When a lender agrees to accept a lower mortgage payback amount than what is owing in order to ease the sale of a home by a financially troubled owner, this is known as a short sale. The outstanding loan debt is forgiven by the lender.
A short sale is not the same as purchasing a property at a foreclosure auction or one that is genuinely owned by the bank, sometimes known as an REO or real estate-owned property. When a home’s value has dropped and the mortgage holder owes more than the home is worth, a short sale is only possible with the agreement of the lender. The homeowner in this situation has negative equity and may need to sell the house.
Is there a difference between a short sale and a foreclosure?
A short sale differs from a foreclosure. In a foreclosure, the bank takes possession of the property and attempts to recoup its costs by selling it. A bank understands that it will not recoup its investment in a short sale, and it is thought to be a better choice than dealing with the red tape of foreclosure and then dealing with a separate transaction.
Who benefits from a short sale?
For the buyer, the seller, and the lender, short sales are a mixed bag. If you’re a seller, a short sale will hurt your credit, but not as much as a foreclosure would. You’ll also be evicted from your home without receiving any compensation, making it difficult for you to locate another somewhere to live.
A short sale, on the other hand, can help you avoid foreclosure and its severe consequences. If the homeowner can persuade the lender to record the debt to credit bureaus as “paid in full,” a short sale is less detrimental than a foreclosure. The buyer obtains the home at a lower price, but it almost certainly has issues — think fixer-upper — and the transaction must go through a lot of red tapes to be completed. A lender may even demand that a buyer pay closing costs that would typically be borne by the seller.
The lender suffers a financial loss, but it is unlikely to be as large as it would be if the property were foreclosed on. In a short sale, the sale proceeds are less than the amount required to pay off the seller’s mortgage obligation and closing expenses. Everyone who is owed money must agree to take less, or maybe no money at all, in order for this contract to close. As a result, short sales are complicated transactions that proceed slowly and frequently fail. In most cases, everyone gains something from a short sale, though everyone also loses something. In the end, a short sale is all about avoiding the worst-case scenario.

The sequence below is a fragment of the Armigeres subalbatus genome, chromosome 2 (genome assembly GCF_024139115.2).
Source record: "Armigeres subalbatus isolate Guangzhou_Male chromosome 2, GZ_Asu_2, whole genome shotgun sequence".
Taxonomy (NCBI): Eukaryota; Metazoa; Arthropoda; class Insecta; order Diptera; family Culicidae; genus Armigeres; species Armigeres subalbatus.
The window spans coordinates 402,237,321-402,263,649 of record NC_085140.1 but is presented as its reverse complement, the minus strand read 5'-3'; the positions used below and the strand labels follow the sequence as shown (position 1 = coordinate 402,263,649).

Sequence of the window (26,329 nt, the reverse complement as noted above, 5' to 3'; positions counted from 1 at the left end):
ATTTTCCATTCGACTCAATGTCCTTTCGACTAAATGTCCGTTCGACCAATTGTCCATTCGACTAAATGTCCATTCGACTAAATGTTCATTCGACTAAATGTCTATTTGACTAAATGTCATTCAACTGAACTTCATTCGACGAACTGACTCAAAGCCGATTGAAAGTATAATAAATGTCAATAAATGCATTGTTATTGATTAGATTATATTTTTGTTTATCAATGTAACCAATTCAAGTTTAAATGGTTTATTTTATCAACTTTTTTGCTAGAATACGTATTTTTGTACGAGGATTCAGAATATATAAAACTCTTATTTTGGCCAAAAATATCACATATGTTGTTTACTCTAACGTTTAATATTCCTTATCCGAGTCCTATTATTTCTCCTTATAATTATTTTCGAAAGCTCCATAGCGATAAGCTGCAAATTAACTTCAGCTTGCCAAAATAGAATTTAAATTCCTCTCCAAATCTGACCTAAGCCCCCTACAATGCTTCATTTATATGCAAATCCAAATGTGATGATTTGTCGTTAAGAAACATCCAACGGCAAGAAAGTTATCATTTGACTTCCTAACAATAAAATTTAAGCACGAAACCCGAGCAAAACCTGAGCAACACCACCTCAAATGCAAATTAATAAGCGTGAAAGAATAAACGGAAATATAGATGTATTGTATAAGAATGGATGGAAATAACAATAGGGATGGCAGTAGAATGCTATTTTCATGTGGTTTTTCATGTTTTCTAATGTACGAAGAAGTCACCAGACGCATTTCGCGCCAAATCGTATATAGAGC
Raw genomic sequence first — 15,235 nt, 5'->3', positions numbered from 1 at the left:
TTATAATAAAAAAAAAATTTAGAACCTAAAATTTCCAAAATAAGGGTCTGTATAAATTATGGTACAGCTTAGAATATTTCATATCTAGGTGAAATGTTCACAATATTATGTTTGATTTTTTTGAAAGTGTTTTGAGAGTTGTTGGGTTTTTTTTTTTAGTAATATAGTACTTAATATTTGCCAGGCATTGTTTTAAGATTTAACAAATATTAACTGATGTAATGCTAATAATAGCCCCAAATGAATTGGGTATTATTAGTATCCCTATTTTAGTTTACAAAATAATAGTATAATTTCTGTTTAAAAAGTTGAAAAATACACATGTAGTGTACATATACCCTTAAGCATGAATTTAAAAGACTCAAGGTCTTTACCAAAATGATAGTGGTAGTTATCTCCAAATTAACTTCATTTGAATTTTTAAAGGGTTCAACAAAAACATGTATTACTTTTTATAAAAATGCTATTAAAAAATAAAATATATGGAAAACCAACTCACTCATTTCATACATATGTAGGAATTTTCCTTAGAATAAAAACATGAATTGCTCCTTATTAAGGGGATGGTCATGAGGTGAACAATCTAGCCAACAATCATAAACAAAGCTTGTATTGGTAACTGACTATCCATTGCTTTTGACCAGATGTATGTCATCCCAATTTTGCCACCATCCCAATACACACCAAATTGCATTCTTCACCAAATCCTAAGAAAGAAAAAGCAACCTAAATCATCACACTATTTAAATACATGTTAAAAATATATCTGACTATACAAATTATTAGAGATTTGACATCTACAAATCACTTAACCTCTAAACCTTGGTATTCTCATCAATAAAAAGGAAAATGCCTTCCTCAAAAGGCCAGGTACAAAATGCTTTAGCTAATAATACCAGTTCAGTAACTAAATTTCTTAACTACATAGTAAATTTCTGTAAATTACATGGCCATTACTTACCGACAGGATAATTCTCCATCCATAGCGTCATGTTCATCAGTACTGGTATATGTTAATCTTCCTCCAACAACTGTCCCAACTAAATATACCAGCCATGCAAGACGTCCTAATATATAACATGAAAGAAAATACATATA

Should you sell your home through a short sale?
Whether or not you should proceed with a short sale is determined by your unique circumstances and what is most likely to benefit you in the long run. You may not have much of a choice if you can’t afford your mortgage and home values in your neighborhood have decreased. A short sale may be able to help you maintain some of your credit by avoiding a foreclosure on your record. Consider your alternatives carefully to determine what is most likely to work in your scenario, and then go with what you believe is the best option for you.
How long does a short sale take?
A short sale might take anywhere from a few weeks to several months. Short sales take longer to complete since they are more complicated deals. In addition, the original lender must analyze the short sale offer before deciding whether or not to accept it. If the lender believes that continuing through the foreclosure procedure will net them more money, the short sale request may be rejected.
Working with a real estate agent who has handled short sale deals before will help you save time. A short sale is one type of real estate transaction in which you will require the assistance of an expert agent or attorney. Because not all real estate brokers are trained to handle short sales, make sure you talk with one who can show you proof of particular training and a proven track record. Having a real estate agent on your side who understands short sales and has successfully negotiated with others can improve your chances of closing the deal.